We stumbled into camp at 2am, eager to sleep, but I made sure we eat and drank to allow our bodies to recharge before morning. Sibu and I sat laughing at the absurdity of the day, but we were home, safe and in one piece.
Over the next couple of days we completed the circular walk out of the park and back to the roadbed. Nthabiseng was still struggling, but the warming weather and sunshine helped her along. We left the Ruwenzori with wonderful memories of the beautiful mountains, flora and fauna and aching limbs. The bog was over..!
The Queen Elizabeth National Park allowed a day of relaxation before the last adventure began…
As a child, I was mesmerised by the BBC series ‘Life on Earth’. One scene in particular has resonated within me for many years – Sir David Attenborough and his encounter with the Mountain Gorillas of then Zaire (now the Congo). This short piece is surely one of the most poignant pieces of wildlife footage ever filmed. The last part of our trip was to visit the Bwindi Impenetrable Forest and hope to see these wonderful primates.
Nature offers no guarantees, but the habitualised groups of Gorillas are well tracked and protected. After an intense briefing, we sealed up against ants, flies and bugs, joined our guides and headed into the dense forest. Trackers had already found a group, but getting to them was another matter. The forest isn’t quite impenetrable, but vines, thorns and foliage had to be cut away with parangs, and steep slopes negotiated. It was almost like being back in the Ruwenzori..! I slipped and slid all over the place due to my lack of toes and found that being over six feet didn’t help, as creepers galore wrapped around my face. After around an hour a hush crept over us as the Gorillas were close and all the ills suddenly faded away. Only a few feet before us, sat a group of some of the most wonderful primates in the world. They seemed relaxed and comfortable with the approach of a group of other primates, strangely dressed and armed with hoards of cameras. The amount of clicking was almost overpowering, but it soon began to wane as people slowly realised that eyes are much better than lenses. Only a few feet before us lay a large male silverback, a female and two youngsters. The male sun bathed in complete peace as the female stripped leaves from young, succulent branches. The youngsters, used to human contact, decided to be the stars of the show and play before our eyes. Their swinging and chest beating was comical and we occasionally had to back up a little as they fearlessly approached us. A young male tried to bait the silverback, but he was having none of it. Fresh facial scars brought home recent clashes, but he knew who was in charge. Gorillas eyes are black and seem endlessly deep. Some people say that they look sad, but I found peace and balance in their faces. They work with nature and live in beautiful balance with it. After a while they slowly got up and effortlessly moved through the undergrowth. We had a difficult time following on, but with only an hour allowed in contact we broke off and headed downhill, precariously crossing a stream and exiting the forest. If the last hour hadn’t been enough of an experience, a male poked his head through the greenery and began to drink. The guides were as amazed as we were, as seeing a gorilla drink is almost unknown. They get enough moisture from their diet of greenery, but here this peaceful and beautiful gorilla sipped at the running water. We looked at him and he looked at us. What was only moments seemed hours and as silently as he had appeared, the gorilla slipped away into the forest.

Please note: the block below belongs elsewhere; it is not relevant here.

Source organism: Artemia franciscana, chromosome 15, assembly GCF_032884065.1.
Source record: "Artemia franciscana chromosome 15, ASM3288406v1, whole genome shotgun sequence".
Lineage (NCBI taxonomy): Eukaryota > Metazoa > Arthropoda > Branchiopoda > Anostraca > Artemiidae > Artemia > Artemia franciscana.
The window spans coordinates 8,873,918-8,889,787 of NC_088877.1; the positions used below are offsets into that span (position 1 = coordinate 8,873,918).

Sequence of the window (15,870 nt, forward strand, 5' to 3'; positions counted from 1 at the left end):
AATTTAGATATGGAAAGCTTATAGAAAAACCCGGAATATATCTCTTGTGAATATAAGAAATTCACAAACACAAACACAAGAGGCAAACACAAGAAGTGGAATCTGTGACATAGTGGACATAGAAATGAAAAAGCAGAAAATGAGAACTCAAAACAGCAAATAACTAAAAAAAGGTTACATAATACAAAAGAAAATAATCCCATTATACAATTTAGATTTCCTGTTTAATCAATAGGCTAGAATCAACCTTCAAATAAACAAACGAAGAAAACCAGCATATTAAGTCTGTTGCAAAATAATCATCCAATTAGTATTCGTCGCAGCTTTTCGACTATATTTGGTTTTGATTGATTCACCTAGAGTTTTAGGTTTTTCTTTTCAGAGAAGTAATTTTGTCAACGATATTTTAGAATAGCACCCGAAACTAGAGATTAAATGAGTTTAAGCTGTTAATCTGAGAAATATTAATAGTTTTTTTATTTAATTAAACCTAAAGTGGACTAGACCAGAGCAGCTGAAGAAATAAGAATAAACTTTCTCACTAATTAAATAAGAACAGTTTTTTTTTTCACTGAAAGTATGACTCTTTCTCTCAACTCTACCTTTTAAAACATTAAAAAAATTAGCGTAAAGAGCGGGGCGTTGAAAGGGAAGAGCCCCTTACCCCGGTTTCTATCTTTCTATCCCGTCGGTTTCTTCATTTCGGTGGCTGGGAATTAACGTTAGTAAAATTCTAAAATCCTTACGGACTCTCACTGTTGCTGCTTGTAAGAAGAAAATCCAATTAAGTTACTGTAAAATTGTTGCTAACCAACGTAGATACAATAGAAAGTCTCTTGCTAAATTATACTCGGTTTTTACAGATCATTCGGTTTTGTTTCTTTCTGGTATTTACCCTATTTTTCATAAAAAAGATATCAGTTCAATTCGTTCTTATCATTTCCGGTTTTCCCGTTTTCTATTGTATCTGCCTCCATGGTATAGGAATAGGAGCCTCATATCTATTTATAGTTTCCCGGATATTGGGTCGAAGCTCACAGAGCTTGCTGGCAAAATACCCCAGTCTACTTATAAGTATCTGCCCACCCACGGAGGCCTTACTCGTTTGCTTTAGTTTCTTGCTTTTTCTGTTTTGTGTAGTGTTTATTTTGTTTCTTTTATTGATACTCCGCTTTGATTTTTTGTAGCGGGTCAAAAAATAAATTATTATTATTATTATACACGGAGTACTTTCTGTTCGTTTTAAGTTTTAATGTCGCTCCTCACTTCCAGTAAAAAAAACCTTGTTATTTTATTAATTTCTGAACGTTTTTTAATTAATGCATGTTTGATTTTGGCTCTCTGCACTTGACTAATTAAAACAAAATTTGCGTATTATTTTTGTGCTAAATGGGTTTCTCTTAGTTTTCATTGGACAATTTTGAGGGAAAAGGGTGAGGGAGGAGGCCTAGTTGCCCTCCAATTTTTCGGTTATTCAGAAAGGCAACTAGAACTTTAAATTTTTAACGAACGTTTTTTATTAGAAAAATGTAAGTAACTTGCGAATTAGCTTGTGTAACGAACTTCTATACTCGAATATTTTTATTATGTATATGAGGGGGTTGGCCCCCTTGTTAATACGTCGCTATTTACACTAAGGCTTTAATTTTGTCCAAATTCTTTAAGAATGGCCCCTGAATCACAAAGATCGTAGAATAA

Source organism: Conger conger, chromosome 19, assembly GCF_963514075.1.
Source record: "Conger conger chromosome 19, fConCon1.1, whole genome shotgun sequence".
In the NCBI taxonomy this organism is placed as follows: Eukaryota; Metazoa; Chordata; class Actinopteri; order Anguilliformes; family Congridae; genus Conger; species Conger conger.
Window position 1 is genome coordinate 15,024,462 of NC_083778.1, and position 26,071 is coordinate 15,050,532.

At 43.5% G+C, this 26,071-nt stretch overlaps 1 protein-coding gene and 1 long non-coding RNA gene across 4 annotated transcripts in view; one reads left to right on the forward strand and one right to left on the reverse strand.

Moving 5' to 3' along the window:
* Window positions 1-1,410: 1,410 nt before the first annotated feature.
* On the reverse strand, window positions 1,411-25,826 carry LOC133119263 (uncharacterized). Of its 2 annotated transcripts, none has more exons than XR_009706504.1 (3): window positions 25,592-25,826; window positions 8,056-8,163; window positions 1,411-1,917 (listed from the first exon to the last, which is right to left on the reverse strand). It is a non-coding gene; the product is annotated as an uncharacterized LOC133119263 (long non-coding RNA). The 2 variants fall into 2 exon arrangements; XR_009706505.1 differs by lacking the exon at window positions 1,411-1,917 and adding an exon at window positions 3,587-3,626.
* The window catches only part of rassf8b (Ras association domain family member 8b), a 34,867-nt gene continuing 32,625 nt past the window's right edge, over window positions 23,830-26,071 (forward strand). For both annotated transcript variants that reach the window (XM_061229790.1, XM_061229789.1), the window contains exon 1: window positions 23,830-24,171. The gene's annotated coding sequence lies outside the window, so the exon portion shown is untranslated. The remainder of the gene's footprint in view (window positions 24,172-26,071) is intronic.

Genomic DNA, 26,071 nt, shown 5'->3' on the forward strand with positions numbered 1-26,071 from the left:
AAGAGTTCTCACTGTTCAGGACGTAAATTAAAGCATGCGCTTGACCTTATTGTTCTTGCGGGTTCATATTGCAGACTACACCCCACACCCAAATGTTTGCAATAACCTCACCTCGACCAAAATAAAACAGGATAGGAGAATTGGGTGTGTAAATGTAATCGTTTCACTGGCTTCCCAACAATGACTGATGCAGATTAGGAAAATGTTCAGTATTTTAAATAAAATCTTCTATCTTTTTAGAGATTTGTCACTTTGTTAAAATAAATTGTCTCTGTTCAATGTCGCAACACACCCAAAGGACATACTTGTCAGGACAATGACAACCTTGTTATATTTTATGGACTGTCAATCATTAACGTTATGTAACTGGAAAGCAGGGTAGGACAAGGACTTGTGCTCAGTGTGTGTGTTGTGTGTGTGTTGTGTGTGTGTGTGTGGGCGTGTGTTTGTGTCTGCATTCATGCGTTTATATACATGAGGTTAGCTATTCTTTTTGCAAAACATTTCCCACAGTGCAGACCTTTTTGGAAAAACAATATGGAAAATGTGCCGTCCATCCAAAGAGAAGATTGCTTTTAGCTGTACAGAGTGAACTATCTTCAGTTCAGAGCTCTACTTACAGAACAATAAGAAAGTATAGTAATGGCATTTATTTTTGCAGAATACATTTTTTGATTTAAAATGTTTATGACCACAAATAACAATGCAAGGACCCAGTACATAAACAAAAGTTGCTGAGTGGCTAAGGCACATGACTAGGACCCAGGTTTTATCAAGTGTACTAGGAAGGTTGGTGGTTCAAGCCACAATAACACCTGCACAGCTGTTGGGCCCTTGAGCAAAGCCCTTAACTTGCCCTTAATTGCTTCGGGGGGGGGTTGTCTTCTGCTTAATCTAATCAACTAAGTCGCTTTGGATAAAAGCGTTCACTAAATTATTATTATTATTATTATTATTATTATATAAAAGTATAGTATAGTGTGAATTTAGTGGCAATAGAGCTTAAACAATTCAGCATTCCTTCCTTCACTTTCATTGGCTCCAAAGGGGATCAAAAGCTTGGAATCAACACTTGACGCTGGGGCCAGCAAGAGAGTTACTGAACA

The next morning we had a short flight back to Entebbe and out trip was done. Uganda offers wonderful opportunities for adventure and we only scratched the surface. There are many more mountains, parks and rivers to explore, but my three weeks allowed me a taste of this East African gem.
I hope to return one day…